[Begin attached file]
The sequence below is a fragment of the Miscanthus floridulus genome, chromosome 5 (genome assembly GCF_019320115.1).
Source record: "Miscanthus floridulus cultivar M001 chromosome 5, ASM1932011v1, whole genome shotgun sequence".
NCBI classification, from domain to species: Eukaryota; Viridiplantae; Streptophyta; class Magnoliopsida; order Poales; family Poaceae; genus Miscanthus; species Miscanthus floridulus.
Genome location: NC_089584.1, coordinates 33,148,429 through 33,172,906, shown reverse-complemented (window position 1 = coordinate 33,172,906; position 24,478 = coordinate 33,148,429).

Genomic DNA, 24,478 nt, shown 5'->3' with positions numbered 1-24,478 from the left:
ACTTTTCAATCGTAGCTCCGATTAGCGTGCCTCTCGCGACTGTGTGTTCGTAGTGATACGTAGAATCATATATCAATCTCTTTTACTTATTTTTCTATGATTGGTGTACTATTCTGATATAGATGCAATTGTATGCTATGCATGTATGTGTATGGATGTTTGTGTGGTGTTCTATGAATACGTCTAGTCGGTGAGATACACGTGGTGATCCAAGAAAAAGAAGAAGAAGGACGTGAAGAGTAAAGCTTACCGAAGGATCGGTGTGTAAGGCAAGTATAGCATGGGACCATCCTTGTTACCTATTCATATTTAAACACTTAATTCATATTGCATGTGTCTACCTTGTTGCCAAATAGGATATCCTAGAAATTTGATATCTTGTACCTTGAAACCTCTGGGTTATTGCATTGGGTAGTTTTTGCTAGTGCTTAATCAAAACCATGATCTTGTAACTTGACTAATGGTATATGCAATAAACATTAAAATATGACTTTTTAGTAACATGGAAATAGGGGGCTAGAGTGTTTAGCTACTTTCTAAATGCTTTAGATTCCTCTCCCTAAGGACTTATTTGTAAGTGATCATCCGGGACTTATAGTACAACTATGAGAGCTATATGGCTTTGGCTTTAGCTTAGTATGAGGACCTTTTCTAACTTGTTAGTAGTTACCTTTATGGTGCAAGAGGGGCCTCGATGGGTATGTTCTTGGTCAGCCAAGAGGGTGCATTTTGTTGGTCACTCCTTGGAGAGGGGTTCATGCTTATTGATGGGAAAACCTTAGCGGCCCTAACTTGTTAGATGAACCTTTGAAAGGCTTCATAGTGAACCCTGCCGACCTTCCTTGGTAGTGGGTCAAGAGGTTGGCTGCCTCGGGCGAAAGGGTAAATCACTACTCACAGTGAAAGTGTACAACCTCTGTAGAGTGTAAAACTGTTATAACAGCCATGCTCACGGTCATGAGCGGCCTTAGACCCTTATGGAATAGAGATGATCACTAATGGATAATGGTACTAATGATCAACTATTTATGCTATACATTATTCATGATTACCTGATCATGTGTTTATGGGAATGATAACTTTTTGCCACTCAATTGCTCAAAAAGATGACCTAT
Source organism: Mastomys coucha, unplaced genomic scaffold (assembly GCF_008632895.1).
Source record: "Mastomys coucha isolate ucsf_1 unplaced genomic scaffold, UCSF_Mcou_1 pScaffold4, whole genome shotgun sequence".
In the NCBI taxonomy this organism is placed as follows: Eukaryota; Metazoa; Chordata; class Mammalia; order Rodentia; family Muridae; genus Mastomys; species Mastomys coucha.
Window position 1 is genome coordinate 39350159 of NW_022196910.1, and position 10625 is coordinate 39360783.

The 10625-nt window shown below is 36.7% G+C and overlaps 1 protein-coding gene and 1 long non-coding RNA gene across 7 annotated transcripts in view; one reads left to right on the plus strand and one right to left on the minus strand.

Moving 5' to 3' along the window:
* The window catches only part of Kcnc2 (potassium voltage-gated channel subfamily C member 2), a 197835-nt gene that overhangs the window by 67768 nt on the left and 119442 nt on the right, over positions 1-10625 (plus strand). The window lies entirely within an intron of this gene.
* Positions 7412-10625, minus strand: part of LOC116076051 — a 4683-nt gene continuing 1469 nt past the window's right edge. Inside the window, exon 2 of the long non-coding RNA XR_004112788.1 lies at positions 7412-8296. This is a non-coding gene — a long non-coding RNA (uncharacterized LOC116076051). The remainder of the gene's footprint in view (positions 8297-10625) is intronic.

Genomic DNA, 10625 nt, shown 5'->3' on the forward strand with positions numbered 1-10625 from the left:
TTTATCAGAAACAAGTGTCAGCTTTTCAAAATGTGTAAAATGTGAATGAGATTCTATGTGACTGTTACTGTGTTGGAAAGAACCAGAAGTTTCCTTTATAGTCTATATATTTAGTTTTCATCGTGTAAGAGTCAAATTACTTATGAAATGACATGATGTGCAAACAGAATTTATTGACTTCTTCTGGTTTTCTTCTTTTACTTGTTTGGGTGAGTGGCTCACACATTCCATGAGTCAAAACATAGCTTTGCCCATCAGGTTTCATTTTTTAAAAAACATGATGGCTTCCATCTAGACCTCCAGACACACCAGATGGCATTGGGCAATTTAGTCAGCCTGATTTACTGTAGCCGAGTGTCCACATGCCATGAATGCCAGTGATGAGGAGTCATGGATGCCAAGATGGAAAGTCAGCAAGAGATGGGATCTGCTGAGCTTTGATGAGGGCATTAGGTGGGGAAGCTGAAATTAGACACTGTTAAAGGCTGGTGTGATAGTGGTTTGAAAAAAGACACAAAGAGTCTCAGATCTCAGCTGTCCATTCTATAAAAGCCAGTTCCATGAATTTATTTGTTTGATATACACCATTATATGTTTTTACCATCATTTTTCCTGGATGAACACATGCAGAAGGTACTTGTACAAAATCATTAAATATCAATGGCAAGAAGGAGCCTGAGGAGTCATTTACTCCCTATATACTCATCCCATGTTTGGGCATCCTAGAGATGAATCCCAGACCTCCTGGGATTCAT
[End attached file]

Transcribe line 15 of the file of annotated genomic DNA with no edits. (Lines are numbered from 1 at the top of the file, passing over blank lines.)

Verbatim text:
Genomic DNA, 10625 nt, shown 5'->3' on the forward strand with positions numbered 1-10625 from the left: